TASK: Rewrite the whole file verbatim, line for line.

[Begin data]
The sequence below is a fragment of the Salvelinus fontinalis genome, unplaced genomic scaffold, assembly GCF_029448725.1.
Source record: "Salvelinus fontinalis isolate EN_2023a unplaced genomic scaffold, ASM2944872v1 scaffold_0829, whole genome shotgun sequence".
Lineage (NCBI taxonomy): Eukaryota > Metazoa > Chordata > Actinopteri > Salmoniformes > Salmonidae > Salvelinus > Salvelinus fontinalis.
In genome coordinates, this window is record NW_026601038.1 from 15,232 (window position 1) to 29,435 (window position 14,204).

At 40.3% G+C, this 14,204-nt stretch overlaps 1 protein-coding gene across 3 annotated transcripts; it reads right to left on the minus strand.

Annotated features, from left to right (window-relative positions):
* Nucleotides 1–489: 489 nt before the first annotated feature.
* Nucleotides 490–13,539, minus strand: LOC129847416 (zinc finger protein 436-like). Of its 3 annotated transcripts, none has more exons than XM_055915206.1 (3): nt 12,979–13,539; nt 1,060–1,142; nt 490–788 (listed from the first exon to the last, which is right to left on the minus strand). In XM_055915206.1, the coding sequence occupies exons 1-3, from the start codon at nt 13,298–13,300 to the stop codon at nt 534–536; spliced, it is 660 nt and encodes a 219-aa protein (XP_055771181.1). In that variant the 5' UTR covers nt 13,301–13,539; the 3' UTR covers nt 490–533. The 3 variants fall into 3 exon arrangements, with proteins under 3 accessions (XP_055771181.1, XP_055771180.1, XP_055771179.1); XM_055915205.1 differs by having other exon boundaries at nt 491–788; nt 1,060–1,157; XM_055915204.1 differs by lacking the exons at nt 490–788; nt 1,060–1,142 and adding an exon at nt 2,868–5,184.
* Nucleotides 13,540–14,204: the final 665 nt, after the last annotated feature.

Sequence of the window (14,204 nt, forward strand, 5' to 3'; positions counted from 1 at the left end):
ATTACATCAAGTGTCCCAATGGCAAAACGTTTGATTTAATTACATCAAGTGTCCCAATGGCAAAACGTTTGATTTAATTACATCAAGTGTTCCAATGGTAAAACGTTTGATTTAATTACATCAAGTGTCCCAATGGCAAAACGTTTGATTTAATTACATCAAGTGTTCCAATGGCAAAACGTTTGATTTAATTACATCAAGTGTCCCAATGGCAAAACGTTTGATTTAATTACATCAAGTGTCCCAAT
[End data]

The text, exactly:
The sequence below is a fragment of the Salvelinus fontinalis genome, unplaced genomic scaffold, assembly GCF_029448725.1.
Source record: "Salvelinus fontinalis isolate EN_2023a unplaced genomic scaffold, ASM2944872v1 scaffold_0829, whole genome shotgun sequence".
Lineage (NCBI taxonomy): Eukaryota > Metazoa > Chordata > Actinopteri > Salmoniformes > Salmonidae > Salvelinus > Salvelinus fontinalis.
In genome coordinates, this window is record NW_026601038.1 from 15,232 (window position 1) to 29,435 (window position 14,204).

At 40.3% G+C, this 14,204-nt stretch overlaps 1 protein-coding gene across 3 annotated transcripts; it reads right to left on the minus strand.

Annotated features, from left to right (window-relative positions):
* Nucleotides 1–489: 489 nt before the first annotated feature.
* Nucleotides 490–13,539, minus strand: LOC129847416 (zinc finger protein 436-like). Of its 3 annotated transcripts, none has more exons than XM_055915206.1 (3): nt 12,979–13,539; nt 1,060–1,142; nt 490–788 (listed from the first exon to the last, which is right to left on the minus strand). In XM_055915206.1, the coding sequence occupies exons 1-3, from the start codon at nt 13,298–13,300 to the stop codon at nt 534–536; spliced, it is 660 nt and encodes a 219-aa protein (XP_055771181.1). In that variant the 5' UTR covers nt 13,301–13,539; the 3' UTR covers nt 490–533. The 3 variants fall into 3 exon arrangements, with proteins under 3 accessions (XP_055771181.1, XP_055771180.1, XP_055771179.1); XM_055915205.1 differs by having other exon boundaries at nt 491–788; nt 1,060–1,157; XM_055915204.1 differs by lacking the exons at nt 490–788; nt 1,060–1,142 and adding an exon at nt 2,868–5,184.
* Nucleotides 13,540–14,204: the final 665 nt, after the last annotated feature.

Sequence of the window (14,204 nt, forward strand, 5' to 3'; positions counted from 1 at the left end):
ATTACATCAAGTGTCCCAATGGCAAAACGTTTGATTTAATTACATCAAGTGTCCCAATGGCAAAACGTTTGATTTAATTACATCAAGTGTTCCAATGGTAAAACGTTTGATTTAATTACATCAAGTGTCCCAATGGCAAAACGTTTGATTTAATTACATCAAGTGTTCCAATGGCAAAACGTTTGATTTAATTACATCAAGTGTCCCAATGGCAAAACGTTTGATTTAATTACATCAAGTGTCCCAAT